The German Theatre System Has a Problem With Power and Discrimination


The German theatre system has a lot of structural problems: it is defined by the demand for unlimited availability of all artists and employees by their theatre directors. The “theatre director” (Intendant) is by far the most powerful person in the German public theatre. As the artistic director and CEO in personal union, he is responsible for all major decisions in the theatre. He is an arbiter of fees and contracts, and an enabler of artistic development on and behind the stage; he serves several essential functions in one. Most directors are not specifically trained to fulfill the requirements of this function and also resist the temptations of power.

Most theatre directors no longer receive training. Any qualifications they may have received earlier in their careers have not equipped them for the multitude of complex and significant cultural shifts that have occurred.

Theatres are big employers and in smaller, especially East German cities, quite often on top of all local enterprises. There are between one hundred and one thousand employees working depending on the size of the theatre and the public funds given.

The absolute power of the director leads to a hierarchical theatre organization. Currently, everybody in the 140 public theatre companies works for the director, who excessively aims at developing his artistic profile and brand. The typical aim of a theatre director is to preserve and augment his power and, after a contractual period of about five years, to become elected to the next level in the hierarchy of theatres. The bigger the cities, the bigger the theatres, and Berlin is at the very top with eight state-run and dozens of smaller free and private theatre companies.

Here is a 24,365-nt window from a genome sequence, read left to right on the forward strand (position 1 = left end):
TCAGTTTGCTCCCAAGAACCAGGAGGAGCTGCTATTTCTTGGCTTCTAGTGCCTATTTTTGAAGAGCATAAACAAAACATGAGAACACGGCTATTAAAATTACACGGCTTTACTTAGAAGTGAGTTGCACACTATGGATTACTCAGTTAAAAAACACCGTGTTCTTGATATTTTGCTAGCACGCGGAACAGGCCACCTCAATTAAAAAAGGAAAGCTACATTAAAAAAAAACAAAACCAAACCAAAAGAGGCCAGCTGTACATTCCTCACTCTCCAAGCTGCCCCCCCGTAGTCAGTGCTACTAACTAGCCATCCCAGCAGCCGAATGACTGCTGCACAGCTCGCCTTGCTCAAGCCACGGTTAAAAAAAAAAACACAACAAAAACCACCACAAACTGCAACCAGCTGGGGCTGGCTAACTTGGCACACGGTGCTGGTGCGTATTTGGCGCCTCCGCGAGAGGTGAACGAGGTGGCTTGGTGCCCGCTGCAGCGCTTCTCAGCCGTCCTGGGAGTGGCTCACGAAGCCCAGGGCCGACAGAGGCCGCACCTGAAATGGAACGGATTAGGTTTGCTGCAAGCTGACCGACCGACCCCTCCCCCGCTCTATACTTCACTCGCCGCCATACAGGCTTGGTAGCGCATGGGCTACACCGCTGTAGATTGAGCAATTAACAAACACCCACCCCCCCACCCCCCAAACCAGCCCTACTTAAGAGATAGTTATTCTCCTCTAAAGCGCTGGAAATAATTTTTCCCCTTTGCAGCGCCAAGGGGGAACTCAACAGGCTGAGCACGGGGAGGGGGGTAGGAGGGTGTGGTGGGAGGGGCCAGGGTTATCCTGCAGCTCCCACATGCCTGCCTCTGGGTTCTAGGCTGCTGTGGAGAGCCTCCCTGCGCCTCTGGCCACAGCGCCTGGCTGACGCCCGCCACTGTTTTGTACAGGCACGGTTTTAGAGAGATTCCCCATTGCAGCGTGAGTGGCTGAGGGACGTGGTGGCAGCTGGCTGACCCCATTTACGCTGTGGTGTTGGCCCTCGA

The abuse of power manifests in verbal discrimination, physical abuse, and a high gender pay gap of 34 percent in the artistic theatre professions. It also manifests in the glass ceiling that makes it difficult for women and people of color to get a position in top management. The number of women advancing into executive positions in theatres is still much too small. Taking into consideration the last fifty years, only 10 percent of all theatre productions invited to the renowned German Theater Meeting (Theatertreffen) were helmed by female directors.

The devaluation of women and people of color in the theatres is a structural problem in the German theatre industries. Numbers are not lying, they show that the slogans of inclusion and diversity are just marketing—the rest is pretending.

76 percent of all CEOs on top of the theatres are male and white, 24 percent are women. Only one out of 140 theater directors is a person of color. This low share is shameful for a country that has been open to immigration for more than seventy years and with a share of 28.7 percent of immigrants living and working in Germany in the second and third generation. This says a lot about a male power system in which women, and people of color can only reach top positions if they have sufficient connections to high-ranking members of the so-called Stage Association or other influential networks.

9.4 percent of women were affected by sexual assault, which was often disguised as offers of “help accelerating the artistic future” by offering a good role in an interesting production, where the artists could be seen by international casters, producers, and directors. In 37 percent of cases, the artists rejected this offer and suffered severe consequences: they were no longer cast, and when they wanted to leave the theatre for another company, the mostly male artistic directors called their male colleagues in other theatres and made sure that this “disobeying” artist could no longer get a job in the theatre business. This could be the end of the career.

At the very heart of every theatre there is a vast, dark tomb where all the dreams of its artists are buried. And the gravediggers were mostly the theatre directors.